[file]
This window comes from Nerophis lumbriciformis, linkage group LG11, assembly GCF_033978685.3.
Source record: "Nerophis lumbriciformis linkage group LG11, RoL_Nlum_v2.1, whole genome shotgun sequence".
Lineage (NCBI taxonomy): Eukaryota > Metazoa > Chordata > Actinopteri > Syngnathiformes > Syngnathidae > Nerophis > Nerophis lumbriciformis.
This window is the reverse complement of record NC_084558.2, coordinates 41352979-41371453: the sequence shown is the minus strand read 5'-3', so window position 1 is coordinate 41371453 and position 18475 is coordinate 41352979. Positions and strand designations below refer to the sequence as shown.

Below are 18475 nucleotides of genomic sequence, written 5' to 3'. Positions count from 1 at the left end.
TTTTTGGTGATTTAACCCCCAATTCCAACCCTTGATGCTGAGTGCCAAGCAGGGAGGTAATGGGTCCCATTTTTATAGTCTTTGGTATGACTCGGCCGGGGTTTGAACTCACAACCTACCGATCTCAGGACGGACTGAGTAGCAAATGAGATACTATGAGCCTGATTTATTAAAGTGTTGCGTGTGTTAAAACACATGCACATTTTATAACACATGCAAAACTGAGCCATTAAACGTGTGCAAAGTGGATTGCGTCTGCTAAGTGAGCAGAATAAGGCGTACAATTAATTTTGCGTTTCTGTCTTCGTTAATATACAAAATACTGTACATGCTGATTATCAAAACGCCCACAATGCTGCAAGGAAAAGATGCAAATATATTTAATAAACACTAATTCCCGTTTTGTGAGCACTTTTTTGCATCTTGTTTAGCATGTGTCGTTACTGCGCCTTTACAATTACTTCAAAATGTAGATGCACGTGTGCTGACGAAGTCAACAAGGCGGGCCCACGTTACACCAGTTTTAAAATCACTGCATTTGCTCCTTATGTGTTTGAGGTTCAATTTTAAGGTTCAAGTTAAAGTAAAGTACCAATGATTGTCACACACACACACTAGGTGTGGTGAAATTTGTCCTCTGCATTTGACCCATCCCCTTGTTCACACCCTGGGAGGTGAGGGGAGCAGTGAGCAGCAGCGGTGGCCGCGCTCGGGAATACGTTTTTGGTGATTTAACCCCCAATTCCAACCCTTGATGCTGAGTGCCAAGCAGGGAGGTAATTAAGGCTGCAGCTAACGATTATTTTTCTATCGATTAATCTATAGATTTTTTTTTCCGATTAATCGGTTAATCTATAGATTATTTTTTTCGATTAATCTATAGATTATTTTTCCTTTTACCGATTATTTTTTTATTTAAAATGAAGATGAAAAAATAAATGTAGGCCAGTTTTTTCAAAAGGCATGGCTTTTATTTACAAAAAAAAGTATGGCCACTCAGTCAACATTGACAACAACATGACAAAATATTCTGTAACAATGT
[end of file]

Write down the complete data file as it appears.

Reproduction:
This window comes from Nerophis lumbriciformis, linkage group LG11, assembly GCF_033978685.3.
Source record: "Nerophis lumbriciformis linkage group LG11, RoL_Nlum_v2.1, whole genome shotgun sequence".
Lineage (NCBI taxonomy): Eukaryota > Metazoa > Chordata > Actinopteri > Syngnathiformes > Syngnathidae > Nerophis > Nerophis lumbriciformis.
This window is the reverse complement of record NC_084558.2, coordinates 41352979-41371453: the sequence shown is the minus strand read 5'-3', so window position 1 is coordinate 41371453 and position 18475 is coordinate 41352979. Positions and strand designations below refer to the sequence as shown.

Below are 18475 nucleotides of genomic sequence, written 5' to 3'. Positions count from 1 at the left end.
TTTTTGGTGATTTAACCCCCAATTCCAACCCTTGATGCTGAGTGCCAAGCAGGGAGGTAATGGGTCCCATTTTTATAGTCTTTGGTATGACTCGGCCGGGGTTTGAACTCACAACCTACCGATCTCAGGACGGACTGAGTAGCAAATGAGATACTATGAGCCTGATTTATTAAAGTGTTGCGTGTGTTAAAACACATGCACATTTTATAACACATGCAAAACTGAGCCATTAAACGTGTGCAAAGTGGATTGCGTCTGCTAAGTGAGCAGAATAAGGCGTACAATTAATTTTGCGTTTCTGTCTTCGTTAATATACAAAATACTGTACATGCTGATTATCAAAACGCCCACAATGCTGCAAGGAAAAGATGCAAATATATTTAATAAACACTAATTCCCGTTTTGTGAGCACTTTTTTGCATCTTGTTTAGCATGTGTCGTTACTGCGCCTTTACAATTACTTCAAAATGTAGATGCACGTGTGCTGACGAAGTCAACAAGGCGGGCCCACGTTACACCAGTTTTAAAATCACTGCATTTGCTCCTTATGTGTTTGAGGTTCAATTTTAAGGTTCAAGTTAAAGTAAAGTACCAATGATTGTCACACACACACACTAGGTGTGGTGAAATTTGTCCTCTGCATTTGACCCATCCCCTTGTTCACACCCTGGGAGGTGAGGGGAGCAGTGAGCAGCAGCGGTGGCCGCGCTCGGGAATACGTTTTTGGTGATTTAACCCCCAATTCCAACCCTTGATGCTGAGTGCCAAGCAGGGAGGTAATTAAGGCTGCAGCTAACGATTATTTTTCTATCGATTAATCTATAGATTTTTTTTTCCGATTAATCGGTTAATCTATAGATTATTTTTTTCGATTAATCTATAGATTATTTTTCCTTTTACCGATTATTTTTTTATTTAAAATGAAGATGAAAAAATAAATGTAGGCCAGTTTTTTCAAAAGGCATGGCTTTTATTTACAAAAAAAAGTATGGCCACTCAGTCAACATTGACAACAACATGACAAAATATTCTGTAACAATGT